In laying this foundation, or in the founding of Zion judgment was laid to the line, and righteousness the plummet. Isaiah 28: 16, 17. The undertakings of the Savior, and the judgment that was executed upon him answered all the demands of precept upon precept, line upon line; and the everlasting righteousness that he wrought out and brought-in was divine, perfect, complete, and in every sense adequate to the plummet, and answered to the uttermost all the rigorous expectations of vindictive justice. So that this building of mercy upon this foundation, goes up with the even eyes of the Lord upon it (Zech.3:9, 4:10), and is a building complete; there is no breach, shake, or settlement in its occasioned by any dishonor to the law, nor any part that overhangs to the injury of justice; for both line and plummet have been stretched and laid to this great work, and to every living stone in it, who have all died and suffered in their surety, and have been justified in him at his resurrection.

The divine founder and fabricator has inspected very minutely every part of this building; he chose the corner-stone himself, and engraved it with grace, grace unto it I and he likewise gave the building its name, the temple of the Living God, and the city in which it stands is “Jehovah Shamma: which names continue to this day”and ever will. And sure I am that this foundation will never sink, and that this building will never be laid in a ruinous heap. Foundation signifies also the beginning of the work of grace and truth in the sinner’s soul, which is the doctrinal and experimental basis in the believing heart; such as, repentance from dead works, and faith towards God, which are the beginnings of Christ’s work and word in us; because there is no salvation without repentance, which is a clearing away (of some sort) the rubbish that lays between us and the foundation; and because faith, and repentance, under the Spirit’s operation, square, fit, and polish, the rude, rough, impenitent and stony-hearted sinner, and make him more fit to join and cleave to the foundation, and when once he is cemented to it by a feeling sense of divine love he becomes settled, firm, and ornamental in the building. Such a humbled sinner ranges and lines with the rest of the building, and appears to be one of God’s chosen materials whom God has chosen in the foundation and called to union with it, to rest on it, and to cleave with the whole heart to him, that bears him up as a foundation, and that holds him fast as the head stone in the corner.

Abraham looked for a city which hath foundations, whose maker and builder is God. If that city be the heavenly Jerusalem, the bride, the Lamb’s wife, the triumphant church; then the glorious perfections of the Almighty, agreeing and harmonizing in Christ, are doubtless the twelve foundation’s of that holy city, which God founded, and which will be in the end perfect in one; that is, complete in God, Father, Son and Spirit, and be filled with all the fulness of God, when he will be all in all, all to it, and all in every part of it.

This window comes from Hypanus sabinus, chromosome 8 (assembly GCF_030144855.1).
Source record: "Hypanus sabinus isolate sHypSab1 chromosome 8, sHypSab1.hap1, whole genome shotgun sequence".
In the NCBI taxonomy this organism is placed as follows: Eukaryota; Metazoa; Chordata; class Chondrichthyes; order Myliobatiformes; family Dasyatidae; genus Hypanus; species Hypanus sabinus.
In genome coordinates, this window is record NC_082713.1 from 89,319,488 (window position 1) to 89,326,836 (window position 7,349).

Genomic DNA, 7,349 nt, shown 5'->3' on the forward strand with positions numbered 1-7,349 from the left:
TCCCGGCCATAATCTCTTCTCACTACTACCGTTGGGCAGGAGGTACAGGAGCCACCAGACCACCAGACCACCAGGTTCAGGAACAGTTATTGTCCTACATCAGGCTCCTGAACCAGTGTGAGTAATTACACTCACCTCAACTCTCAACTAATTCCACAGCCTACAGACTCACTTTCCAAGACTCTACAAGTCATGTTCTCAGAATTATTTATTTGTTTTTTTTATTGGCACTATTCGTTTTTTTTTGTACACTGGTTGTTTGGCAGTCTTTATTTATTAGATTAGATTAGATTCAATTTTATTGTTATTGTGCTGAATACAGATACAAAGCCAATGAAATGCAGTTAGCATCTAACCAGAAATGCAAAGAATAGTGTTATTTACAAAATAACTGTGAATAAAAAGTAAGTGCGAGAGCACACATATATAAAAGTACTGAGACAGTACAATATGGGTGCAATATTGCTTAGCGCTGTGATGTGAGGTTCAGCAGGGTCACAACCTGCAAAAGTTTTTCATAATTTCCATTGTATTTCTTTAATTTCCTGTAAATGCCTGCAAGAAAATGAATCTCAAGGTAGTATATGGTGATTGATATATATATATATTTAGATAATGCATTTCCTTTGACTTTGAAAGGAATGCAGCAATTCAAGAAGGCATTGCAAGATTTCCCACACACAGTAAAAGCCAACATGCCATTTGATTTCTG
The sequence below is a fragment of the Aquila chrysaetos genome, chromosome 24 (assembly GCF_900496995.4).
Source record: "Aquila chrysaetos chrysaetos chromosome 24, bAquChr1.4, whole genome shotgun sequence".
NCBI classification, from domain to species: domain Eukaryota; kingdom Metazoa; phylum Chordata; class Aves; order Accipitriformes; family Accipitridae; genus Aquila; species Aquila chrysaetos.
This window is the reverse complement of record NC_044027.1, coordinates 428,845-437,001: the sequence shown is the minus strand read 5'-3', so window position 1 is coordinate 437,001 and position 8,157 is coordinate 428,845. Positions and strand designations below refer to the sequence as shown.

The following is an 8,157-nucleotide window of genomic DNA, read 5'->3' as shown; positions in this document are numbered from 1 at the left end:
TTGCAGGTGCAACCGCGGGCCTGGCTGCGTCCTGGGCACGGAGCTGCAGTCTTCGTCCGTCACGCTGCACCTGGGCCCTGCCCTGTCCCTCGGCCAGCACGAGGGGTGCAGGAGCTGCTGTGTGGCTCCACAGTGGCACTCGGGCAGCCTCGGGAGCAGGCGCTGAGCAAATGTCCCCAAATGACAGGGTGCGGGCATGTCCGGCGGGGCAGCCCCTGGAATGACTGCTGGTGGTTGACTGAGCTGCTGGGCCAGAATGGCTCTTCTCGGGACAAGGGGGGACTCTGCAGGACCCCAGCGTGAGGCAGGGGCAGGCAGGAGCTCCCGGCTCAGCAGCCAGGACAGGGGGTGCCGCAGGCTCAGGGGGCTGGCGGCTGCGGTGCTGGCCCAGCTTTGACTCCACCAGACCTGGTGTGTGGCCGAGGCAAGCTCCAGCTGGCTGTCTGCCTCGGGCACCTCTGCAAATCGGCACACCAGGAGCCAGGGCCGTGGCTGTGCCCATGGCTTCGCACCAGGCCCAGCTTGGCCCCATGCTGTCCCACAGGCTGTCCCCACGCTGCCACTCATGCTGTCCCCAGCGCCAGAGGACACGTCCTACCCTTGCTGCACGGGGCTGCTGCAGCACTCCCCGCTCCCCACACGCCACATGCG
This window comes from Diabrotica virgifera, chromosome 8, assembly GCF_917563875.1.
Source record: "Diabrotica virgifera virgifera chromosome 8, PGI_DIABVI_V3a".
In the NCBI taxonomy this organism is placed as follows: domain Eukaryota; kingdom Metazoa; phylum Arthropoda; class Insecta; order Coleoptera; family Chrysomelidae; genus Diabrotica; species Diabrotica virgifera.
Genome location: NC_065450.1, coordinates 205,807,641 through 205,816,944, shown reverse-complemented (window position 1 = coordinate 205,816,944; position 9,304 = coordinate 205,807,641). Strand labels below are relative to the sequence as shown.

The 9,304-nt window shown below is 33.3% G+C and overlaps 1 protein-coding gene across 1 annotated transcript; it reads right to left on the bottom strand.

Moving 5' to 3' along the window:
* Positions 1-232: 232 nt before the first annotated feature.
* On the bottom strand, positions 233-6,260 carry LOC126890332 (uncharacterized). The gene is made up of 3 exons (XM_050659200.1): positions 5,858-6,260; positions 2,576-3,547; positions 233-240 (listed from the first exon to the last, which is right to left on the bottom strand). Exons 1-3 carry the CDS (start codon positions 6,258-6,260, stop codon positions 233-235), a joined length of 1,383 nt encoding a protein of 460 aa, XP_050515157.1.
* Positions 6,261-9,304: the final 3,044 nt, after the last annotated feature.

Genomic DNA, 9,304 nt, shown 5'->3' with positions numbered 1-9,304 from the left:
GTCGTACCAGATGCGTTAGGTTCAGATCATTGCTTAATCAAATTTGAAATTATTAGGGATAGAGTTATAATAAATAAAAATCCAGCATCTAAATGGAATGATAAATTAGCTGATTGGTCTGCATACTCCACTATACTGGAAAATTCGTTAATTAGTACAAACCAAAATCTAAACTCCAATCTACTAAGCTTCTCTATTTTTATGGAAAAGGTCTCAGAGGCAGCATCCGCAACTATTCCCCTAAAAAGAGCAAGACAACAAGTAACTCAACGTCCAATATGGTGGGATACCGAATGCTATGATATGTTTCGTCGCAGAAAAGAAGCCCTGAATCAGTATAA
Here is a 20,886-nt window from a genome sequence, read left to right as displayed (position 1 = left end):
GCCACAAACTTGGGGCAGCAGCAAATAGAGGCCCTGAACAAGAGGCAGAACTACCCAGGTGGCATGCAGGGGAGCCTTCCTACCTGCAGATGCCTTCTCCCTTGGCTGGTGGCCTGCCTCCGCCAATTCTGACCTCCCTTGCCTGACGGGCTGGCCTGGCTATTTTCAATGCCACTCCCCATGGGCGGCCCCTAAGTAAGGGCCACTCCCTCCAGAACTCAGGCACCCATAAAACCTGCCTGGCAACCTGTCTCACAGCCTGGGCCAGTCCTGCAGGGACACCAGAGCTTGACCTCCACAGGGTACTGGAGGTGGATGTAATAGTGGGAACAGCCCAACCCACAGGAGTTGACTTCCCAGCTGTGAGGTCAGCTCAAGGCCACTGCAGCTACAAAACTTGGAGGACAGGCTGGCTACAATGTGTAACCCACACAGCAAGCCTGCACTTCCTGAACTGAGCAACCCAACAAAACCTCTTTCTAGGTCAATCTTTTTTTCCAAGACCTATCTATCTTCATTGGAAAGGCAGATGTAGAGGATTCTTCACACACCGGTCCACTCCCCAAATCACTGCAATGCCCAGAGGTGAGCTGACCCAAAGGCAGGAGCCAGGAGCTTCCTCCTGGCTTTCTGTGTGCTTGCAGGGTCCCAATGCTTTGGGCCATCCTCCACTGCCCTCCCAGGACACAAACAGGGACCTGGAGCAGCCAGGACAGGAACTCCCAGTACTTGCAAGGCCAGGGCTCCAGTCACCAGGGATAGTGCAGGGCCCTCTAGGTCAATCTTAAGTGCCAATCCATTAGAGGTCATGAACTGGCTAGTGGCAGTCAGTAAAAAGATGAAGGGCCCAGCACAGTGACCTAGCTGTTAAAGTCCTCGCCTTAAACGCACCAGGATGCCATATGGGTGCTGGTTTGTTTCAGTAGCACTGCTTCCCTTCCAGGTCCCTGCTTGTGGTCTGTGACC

Now if these foundations be destroyed, what can the righteous do? Satan has got a number of laborers working to undermine these foundations. The children of spiritual pride,who are self-willed, self-righteous, and self-seeking, labor against God’s eternal decree of election, which has this seal upon it, “The Lord knoweth them that are his.” The Arian is working to overthrow the foundation that God has laid in Zion, and warning us from all trust in Christ, because he is no more than a man; and cursed is he that trusts in man: but Christ is God, and blessed are all they that put their trust in him.

The Deist works at the doctrinal foundations, and ridicules the scriptures, though these can never be broken; while the Atheist and the Sadducee declare that there is no hereafter, nor world to come; but, if in this life only we have hope in Christ, we are of all men most miserable. 

Now if these foundations be destroyed what can the righteous do? It is true the self-righteous and the self-fulfilled can do well enough, being so wise in building as to set at nothing this head-stone of the corner. Others build upon Peter; some build without a foundation, and others build upon the sand; and some, like the Babel-builders, begin to build without counting the cost, and therefore must expect not only to leave the building unfinished, but that when the Judge of all the earth shall appear to confound their language, the ruin of it will be great and many will meek, saying, These began to build, but had not wherewith to finish.

Of this stamp were the children of Edom in the days of old, whose soul loathed Zion, the people of God, and the place where God dwelt, where his people met to pay their homage to him, and to bring their tributes. Whenever any evil happened here, whenever any enemy besieged this holy spot, then these enemies triumphed. “Remember, O Lord, the children of Edom in the day of Jerusalem,who said, Raze it, raze it, even to the foundation thereof.” Psalm 137:7. This is the wicked mans triumph, and the just man’s lamentation.